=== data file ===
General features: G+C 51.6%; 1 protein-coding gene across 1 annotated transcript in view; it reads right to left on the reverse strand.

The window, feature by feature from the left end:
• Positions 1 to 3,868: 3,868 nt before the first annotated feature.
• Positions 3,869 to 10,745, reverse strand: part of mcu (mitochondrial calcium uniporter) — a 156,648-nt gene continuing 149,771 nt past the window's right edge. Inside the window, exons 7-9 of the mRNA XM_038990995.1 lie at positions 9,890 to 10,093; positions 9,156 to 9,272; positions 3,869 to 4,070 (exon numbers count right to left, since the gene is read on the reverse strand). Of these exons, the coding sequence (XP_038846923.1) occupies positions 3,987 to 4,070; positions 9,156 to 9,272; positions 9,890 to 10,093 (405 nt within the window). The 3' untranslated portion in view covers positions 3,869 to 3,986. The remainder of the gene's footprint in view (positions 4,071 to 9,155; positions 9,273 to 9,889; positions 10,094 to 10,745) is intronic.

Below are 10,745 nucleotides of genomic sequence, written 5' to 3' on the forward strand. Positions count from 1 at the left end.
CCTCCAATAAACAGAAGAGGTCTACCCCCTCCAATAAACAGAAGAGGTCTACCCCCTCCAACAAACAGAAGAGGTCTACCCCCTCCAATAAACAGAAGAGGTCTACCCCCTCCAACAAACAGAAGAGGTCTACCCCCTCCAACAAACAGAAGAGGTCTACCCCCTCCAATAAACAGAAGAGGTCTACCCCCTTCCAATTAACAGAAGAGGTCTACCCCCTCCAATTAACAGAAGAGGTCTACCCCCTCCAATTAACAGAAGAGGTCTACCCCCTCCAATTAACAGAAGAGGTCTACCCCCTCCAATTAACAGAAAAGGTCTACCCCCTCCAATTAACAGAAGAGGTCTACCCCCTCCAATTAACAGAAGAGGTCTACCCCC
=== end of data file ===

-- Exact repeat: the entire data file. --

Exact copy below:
General features: G+C 51.6%; 1 protein-coding gene across 1 annotated transcript in view; it reads right to left on the reverse strand.

The window, feature by feature from the left end:
• Positions 1 to 3,868: 3,868 nt before the first annotated feature.
• Positions 3,869 to 10,745, reverse strand: part of mcu (mitochondrial calcium uniporter) — a 156,648-nt gene continuing 149,771 nt past the window's right edge. Inside the window, exons 7-9 of the mRNA XM_038990995.1 lie at positions 9,890 to 10,093; positions 9,156 to 9,272; positions 3,869 to 4,070 (exon numbers count right to left, since the gene is read on the reverse strand). Of these exons, the coding sequence (XP_038846923.1) occupies positions 3,987 to 4,070; positions 9,156 to 9,272; positions 9,890 to 10,093 (405 nt within the window). The 3' untranslated portion in view covers positions 3,869 to 3,986. The remainder of the gene's footprint in view (positions 4,071 to 9,155; positions 9,273 to 9,889; positions 10,094 to 10,745) is intronic.

Below are 10,745 nucleotides of genomic sequence, written 5' to 3' on the forward strand. Positions count from 1 at the left end.
CCTCCAATAAACAGAAGAGGTCTACCCCCTCCAATAAACAGAAGAGGTCTACCCCCTCCAACAAACAGAAGAGGTCTACCCCCTCCAATAAACAGAAGAGGTCTACCCCCTCCAACAAACAGAAGAGGTCTACCCCCTCCAACAAACAGAAGAGGTCTACCCCCTCCAATAAACAGAAGAGGTCTACCCCCTTCCAATTAACAGAAGAGGTCTACCCCCTCCAATTAACAGAAGAGGTCTACCCCCTCCAATTAACAGAAGAGGTCTACCCCCTCCAATTAACAGAAGAGGTCTACCCCCTCCAATTAACAGAAAAGGTCTACCCCCTCCAATTAACAGAAGAGGTCTACCCCCTCCAATTAACAGAAGAGGTCTACCCCC